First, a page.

I’m involved in a couple of things right now which, on the face of it seem fairly straightforward but closer consideration reveals rather more than was immediately apparent.  In some cases, that means more work.

Oh well.

In others it opens up new challenges, new opportunities and a whole lot more fun!




I was hoping to create a bit of quick “bobbin lace” on my Bernina the other day.  When we were out judging a few months ago, one of my colleagues came across a beautiful lace bookmark which we all admired.  It was so perfect, each thread carefully managed to a well balanced tension and not a single join in sight.  Certainly made by an excellent lacemaker – or?  Only on the way home did the thought strike us that it possibly wasn’t bobbin lace at all, but some well managed machine embroidery worked on soluble fabric. 




With the 2014 Craft Judges training in my diary next week, I thought I’d create a sample to take along, to raise awareness of such things and to give them an idea of what’s possible.  Of course, I wouldn’t dream of trying to fool them into thinking it was real bobbin lace Winking smile

(If I was, I wouldn’t have blogged about it, would I?!)




Actually, this would fool no-one, because having pinned it out and sprayed with water to dissolve the “fabric”, the threads don’t resemble bobbin lace in any way.  I need to learn how to discriminate when buying off-the-peg commercial machine embroidery designs to find one which looks a bit more authentic when stitched out.

It’s all in the detail.




I suspect the participants in the new WI/Kingston University collaboration will agree with that as they begin quite an exciting project.  I was there at the briefing day on Monday to learn more and to identify how I can play a useful role – how lucky is that?  The project is intended to promote the sharing of traditional and contemporary craft skills and is most certainly something which “floats my boat” (spoken in the best Hull accent, of course!)  The idea is that each fashion student will work with two WI members to create an outfit which celebrates the rich history the WI in its centenary year.  The students bring a wealth of creative talent, innovation and modern craft techniques and the WI members were selected for their outstanding technical skills in a wide variety of traditional handcrafts.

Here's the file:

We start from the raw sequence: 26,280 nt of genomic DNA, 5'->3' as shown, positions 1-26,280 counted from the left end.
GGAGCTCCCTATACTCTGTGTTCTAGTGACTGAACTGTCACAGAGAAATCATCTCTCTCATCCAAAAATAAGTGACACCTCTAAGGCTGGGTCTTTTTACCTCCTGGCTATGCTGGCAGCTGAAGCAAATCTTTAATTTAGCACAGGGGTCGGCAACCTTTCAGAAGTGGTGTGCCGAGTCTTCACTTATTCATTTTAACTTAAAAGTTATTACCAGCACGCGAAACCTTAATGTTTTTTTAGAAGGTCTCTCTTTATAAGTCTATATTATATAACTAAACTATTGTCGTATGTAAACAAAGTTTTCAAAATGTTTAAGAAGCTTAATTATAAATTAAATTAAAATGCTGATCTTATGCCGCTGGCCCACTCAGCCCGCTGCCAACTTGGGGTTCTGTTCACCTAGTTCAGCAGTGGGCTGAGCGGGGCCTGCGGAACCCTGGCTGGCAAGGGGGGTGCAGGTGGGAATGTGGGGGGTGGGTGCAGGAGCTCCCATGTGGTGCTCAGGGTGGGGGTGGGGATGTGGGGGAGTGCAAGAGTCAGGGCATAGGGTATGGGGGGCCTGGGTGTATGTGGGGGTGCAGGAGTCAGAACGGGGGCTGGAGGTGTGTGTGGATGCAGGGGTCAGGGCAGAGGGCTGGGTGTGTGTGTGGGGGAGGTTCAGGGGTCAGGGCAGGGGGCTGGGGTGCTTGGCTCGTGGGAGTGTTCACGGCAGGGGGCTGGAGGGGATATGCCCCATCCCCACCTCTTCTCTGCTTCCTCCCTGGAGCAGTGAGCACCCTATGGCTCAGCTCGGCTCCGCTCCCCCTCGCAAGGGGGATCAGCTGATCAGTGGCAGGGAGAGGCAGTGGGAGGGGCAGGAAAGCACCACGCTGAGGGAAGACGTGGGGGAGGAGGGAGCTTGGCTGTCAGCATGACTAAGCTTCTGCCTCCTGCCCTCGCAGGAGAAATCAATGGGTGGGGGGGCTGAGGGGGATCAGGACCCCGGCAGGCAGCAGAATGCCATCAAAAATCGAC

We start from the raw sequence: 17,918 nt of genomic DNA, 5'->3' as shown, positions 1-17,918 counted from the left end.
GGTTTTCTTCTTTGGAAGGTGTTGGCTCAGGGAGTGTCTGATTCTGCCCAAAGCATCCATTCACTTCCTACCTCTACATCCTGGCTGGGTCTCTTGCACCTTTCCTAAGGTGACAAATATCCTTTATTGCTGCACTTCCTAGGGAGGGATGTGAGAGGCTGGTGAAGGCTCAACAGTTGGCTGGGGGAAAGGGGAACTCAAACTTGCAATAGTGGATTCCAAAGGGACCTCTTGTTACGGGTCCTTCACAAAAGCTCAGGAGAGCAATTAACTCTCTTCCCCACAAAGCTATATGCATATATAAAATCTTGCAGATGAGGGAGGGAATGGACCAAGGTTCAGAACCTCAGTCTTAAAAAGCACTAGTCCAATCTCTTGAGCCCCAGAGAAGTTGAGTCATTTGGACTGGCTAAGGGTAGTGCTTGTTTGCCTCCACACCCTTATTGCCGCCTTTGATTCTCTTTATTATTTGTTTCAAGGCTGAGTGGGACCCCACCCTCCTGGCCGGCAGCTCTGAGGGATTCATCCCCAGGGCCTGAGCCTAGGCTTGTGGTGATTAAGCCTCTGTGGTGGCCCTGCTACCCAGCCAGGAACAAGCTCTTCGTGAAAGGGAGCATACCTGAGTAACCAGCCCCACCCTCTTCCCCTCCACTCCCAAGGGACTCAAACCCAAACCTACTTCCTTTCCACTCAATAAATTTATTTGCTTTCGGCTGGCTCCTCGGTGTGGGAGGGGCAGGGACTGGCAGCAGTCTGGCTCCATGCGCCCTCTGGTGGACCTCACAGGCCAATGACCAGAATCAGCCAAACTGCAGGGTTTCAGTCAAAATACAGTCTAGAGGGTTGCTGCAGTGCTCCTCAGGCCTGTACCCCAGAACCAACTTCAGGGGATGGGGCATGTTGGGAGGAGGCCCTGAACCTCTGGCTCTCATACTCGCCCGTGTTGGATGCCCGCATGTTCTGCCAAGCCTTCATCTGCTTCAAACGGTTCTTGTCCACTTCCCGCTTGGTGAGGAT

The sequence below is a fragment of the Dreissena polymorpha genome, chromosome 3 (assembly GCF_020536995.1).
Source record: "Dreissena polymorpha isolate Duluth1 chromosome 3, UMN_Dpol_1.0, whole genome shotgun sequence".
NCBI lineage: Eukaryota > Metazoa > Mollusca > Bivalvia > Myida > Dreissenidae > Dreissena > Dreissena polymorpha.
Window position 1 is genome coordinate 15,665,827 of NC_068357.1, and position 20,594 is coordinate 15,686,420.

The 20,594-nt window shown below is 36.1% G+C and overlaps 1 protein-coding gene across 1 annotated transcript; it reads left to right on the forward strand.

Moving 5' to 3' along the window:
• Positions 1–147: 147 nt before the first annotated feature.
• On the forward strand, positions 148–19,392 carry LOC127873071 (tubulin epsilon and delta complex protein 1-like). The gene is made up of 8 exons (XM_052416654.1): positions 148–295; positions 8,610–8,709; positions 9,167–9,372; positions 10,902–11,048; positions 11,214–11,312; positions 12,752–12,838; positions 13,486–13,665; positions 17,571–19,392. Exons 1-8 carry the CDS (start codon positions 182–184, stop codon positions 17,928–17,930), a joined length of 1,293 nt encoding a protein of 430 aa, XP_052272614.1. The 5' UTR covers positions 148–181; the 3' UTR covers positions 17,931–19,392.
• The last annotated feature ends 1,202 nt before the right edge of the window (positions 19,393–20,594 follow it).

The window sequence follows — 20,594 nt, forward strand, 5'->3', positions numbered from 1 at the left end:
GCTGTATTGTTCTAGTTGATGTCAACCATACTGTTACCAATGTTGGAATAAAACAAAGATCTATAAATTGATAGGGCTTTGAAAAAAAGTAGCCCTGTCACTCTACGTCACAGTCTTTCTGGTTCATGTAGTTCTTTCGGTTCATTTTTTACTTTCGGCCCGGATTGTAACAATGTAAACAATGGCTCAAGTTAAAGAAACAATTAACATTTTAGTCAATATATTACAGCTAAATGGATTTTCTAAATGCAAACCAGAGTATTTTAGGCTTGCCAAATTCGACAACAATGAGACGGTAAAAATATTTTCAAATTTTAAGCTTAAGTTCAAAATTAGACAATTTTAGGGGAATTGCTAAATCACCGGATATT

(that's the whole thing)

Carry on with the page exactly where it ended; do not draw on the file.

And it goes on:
Put all of that creative energy and enthusiasm into one room and you can imagine how wonderful it was to stand back and watch!  Students and members had brought along pieces of their work and having been assigned partners, spent the day getting to know one another and exploring the potential of collaborative working.




There was a lot of “ooh” and a fair bit of “aaah” as the heirlooms got another airing and portfolios were opened up.




Hopefully, over the next few months there will be progress to report, but for now, it was enough to sit and observe as people who had arrived as strangers discovered they had rather a lot in common.




There were some rather nifty details in the clothes many of them were wearing too.




Not quite the same elegant touches to observe in Cheltenham last evening, sadly, when (we estimated 1500) festival goers and Radio 4 fans found their seats in a huge marquee for the event entitled “Just a Minute”.  We thought we were going to a recording of the show, or at least a genuine game but we were mistaken.  Instead, Nicholas Parsons introduced three women (the first all-female panel, we were told) Pam Ayres, Shappi Khorsandi and Jenny Eclair rather than the usual combination of four regular participants (we were hoping for Paul Merton)  After a short and rather more polite game there followed a discussion and book promotion which shouldn’t really have come as a surprise but which was not quite what we were expecting.